- Don’t pester them once you’ve submitted your music. You’ll only make them hate you. If they love your music, they’ll contact you. If they don’t love the music you submitted, you will probably never hear from them. They’ve got better things to do than tell you why they didn’t love your music and what you can do to make it better. If you do get a chance to ask them why they didn’t like it and what you can do to improve, they’re likely to refer you to TAXI.
- Write more songs and record more music. Getting a record, publishing or Film/TV placement isn’t typically a one shot effort. Most industry pros would tell you that it took them YEARS of doing exactly what I’ve spelled out in steps one through nine. Don’t give up to quickly. It’s almost always the person who hangs in the longest that gets the reward!
Learn how to make Broadcast Quality Recordings and Tracks at TAXI’s Road Rally, November 5th-8th..
How to Choose the Right Music Licensing Companies
It seems like so many songwriters and artists have given up on the dream of getting a record deal with major record label. Flying around on private jets and trashing hotel rooms is a dream now long forgotten. Film and TV placements are the new “record deal.”
Most musicians don’t know how to choose the right music licensing company or companies, because they haven’t done their homework yet. They haven’t learned how to know which company has the best chance of getting them a film or TV placement period, and they often have no idea which company has the best track record for making the most money for the songwriters ad artists they work with.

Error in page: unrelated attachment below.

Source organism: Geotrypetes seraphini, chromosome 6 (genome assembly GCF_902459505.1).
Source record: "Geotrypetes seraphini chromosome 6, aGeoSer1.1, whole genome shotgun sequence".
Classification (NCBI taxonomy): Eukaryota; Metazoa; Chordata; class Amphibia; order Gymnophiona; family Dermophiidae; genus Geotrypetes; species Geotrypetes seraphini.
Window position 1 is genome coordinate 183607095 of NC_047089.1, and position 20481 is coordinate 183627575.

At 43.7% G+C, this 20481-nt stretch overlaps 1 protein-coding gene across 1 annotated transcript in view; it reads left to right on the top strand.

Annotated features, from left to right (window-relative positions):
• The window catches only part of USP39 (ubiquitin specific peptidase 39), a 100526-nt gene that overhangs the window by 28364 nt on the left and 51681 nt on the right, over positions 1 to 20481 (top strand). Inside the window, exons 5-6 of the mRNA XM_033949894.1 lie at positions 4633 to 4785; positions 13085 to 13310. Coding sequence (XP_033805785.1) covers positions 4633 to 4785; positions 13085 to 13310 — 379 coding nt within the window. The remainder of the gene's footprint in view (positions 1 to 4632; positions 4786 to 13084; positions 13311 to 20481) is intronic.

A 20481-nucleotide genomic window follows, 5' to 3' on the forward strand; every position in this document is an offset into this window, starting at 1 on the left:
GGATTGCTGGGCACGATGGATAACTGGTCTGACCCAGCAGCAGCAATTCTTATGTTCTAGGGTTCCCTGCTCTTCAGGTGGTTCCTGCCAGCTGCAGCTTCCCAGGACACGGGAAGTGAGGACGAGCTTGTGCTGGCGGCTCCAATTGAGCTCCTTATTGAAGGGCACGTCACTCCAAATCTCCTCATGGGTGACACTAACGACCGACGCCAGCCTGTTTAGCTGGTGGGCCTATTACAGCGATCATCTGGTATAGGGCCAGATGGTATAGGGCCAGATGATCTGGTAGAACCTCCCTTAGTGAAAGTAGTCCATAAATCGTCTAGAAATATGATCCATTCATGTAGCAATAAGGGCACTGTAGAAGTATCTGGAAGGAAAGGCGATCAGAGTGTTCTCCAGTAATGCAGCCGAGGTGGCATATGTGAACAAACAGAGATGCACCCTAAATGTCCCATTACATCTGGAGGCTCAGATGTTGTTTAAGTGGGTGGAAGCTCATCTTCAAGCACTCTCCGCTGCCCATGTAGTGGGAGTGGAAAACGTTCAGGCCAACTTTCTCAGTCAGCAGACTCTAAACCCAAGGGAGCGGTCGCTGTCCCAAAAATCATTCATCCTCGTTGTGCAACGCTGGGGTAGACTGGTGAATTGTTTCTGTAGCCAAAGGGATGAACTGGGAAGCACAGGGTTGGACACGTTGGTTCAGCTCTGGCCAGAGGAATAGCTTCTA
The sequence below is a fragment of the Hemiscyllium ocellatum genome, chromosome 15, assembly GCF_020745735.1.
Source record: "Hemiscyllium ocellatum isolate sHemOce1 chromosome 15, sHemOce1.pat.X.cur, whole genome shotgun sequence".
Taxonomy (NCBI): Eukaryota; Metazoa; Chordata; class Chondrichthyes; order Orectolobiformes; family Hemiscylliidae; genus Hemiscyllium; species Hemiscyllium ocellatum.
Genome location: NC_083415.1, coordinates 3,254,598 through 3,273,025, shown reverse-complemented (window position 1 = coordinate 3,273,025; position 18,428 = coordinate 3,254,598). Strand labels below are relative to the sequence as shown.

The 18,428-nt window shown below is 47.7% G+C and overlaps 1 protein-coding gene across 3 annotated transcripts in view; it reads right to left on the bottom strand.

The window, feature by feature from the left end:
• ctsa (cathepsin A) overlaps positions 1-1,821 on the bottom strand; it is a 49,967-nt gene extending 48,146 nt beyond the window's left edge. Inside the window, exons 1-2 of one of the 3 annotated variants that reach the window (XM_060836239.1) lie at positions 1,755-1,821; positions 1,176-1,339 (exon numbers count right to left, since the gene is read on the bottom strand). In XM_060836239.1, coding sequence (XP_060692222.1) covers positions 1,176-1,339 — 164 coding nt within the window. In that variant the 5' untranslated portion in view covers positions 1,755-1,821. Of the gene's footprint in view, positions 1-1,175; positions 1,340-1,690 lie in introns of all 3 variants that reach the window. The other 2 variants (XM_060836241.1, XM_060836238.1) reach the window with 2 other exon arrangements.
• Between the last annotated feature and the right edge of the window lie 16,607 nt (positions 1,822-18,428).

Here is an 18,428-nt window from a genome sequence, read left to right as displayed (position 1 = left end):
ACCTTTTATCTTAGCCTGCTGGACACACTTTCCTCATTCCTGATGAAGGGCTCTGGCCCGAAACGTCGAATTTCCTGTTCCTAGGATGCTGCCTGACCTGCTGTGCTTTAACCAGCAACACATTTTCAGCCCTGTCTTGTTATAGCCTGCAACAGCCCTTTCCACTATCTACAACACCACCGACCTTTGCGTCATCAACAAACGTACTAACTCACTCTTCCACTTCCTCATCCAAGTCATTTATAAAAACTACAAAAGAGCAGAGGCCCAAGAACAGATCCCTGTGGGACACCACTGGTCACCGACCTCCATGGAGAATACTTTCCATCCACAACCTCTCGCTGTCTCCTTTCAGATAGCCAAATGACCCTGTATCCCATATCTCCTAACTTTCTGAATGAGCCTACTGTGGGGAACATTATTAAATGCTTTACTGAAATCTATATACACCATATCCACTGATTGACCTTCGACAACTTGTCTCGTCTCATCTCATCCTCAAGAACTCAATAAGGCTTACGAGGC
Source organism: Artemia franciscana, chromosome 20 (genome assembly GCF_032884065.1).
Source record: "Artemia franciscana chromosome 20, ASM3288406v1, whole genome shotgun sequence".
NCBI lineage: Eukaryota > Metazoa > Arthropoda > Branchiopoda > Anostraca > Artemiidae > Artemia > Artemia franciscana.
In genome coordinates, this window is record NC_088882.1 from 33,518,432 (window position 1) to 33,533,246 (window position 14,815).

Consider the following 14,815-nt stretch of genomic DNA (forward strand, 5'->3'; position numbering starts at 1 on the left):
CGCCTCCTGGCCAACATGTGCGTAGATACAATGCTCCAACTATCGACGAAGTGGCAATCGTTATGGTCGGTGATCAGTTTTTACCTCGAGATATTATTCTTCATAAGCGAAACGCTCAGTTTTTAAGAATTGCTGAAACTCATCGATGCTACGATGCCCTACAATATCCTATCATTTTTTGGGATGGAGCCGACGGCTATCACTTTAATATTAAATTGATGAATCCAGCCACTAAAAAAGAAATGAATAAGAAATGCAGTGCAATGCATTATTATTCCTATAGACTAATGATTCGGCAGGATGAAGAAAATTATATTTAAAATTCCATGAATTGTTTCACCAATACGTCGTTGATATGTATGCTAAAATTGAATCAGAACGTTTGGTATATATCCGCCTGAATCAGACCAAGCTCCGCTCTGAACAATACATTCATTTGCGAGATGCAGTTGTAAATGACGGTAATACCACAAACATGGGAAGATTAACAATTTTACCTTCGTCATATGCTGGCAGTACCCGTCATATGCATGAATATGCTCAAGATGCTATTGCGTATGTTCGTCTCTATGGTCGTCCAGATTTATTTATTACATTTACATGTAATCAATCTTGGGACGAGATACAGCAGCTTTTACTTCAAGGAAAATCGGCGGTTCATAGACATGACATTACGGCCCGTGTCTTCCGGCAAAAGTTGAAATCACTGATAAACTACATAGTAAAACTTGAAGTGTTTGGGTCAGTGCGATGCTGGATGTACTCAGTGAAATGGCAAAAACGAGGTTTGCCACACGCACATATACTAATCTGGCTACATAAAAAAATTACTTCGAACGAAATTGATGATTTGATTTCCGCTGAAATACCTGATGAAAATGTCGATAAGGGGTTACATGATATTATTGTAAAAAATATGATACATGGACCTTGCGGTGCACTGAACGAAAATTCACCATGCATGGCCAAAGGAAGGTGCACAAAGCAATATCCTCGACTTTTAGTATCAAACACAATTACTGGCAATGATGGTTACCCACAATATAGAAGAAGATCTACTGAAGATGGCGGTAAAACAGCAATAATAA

Truth be told, it’s not all that hard to set up a web page that looks great, add a database that hosts music, post up a couple of success stories (true or not), and bammo, you’re in business as a music licensing company! Doesn’t matter if you’re in the cow pastures of Wisconsin, the heart of Hollywood, or the plains of Africa. Nobody does due diligence any more. “If they’ve got a cool web page, they must be real!” Uh-huh!
Things to watch out for:
Open submissions — Not ALL companies that allow any old Tom, Dick or Harry to submit to them are schlock shops, but many are. Accepting music from any and everybody seems appealing at first, but it also means that the music supervisors and music editors are going to hear a lot of mediocre music (at best), and quickly leave the site with nothing in hand.